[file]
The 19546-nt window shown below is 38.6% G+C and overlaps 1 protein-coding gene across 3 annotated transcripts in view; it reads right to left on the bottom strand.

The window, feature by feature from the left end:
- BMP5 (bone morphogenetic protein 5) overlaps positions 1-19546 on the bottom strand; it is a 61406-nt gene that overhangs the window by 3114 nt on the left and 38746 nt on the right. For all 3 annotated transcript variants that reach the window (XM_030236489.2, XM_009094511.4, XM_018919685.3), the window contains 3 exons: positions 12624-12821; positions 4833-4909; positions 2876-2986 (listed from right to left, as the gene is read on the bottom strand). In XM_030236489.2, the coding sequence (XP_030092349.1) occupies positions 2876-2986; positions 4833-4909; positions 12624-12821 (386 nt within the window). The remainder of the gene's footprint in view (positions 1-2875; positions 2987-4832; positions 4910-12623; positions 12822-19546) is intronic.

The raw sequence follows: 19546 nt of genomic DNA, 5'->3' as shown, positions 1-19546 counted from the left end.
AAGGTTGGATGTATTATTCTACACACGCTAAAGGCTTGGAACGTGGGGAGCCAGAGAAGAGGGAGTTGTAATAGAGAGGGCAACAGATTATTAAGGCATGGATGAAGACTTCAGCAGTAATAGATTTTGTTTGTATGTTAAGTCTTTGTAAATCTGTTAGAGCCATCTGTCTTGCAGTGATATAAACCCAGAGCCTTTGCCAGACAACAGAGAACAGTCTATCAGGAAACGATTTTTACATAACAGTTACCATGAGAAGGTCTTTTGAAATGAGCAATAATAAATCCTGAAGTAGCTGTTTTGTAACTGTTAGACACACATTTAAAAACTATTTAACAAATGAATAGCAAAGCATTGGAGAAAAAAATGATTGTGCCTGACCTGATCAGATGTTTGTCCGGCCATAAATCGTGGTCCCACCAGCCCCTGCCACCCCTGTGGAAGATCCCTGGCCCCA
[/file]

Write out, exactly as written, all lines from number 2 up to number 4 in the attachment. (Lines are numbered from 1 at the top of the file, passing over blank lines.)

The window, feature by feature from the left end:
- BMP5 (bone morphogenetic protein 5) overlaps positions 1-19546 on the bottom strand; it is a 61406-nt gene that overhangs the window by 3114 nt on the left and 38746 nt on the right. For all 3 annotated transcript variants that reach the window (XM_030236489.2, XM_009094511.4, XM_018919685.3), the window contains 3 exons: positions 12624-12821; positions 4833-4909; positions 2876-2986 (listed from right to left, as the gene is read on the bottom strand). In XM_030236489.2, the coding sequence (XP_030092349.1) occupies positions 2876-2986; positions 4833-4909; positions 12624-12821 (386 nt within the window). The remainder of the gene's footprint in view (positions 1-2875; positions 2987-4832; positions 4910-12623; positions 12822-19546) is intronic.

The raw sequence follows: 19546 nt of genomic DNA, 5'->3' as shown, positions 1-19546 counted from the left end.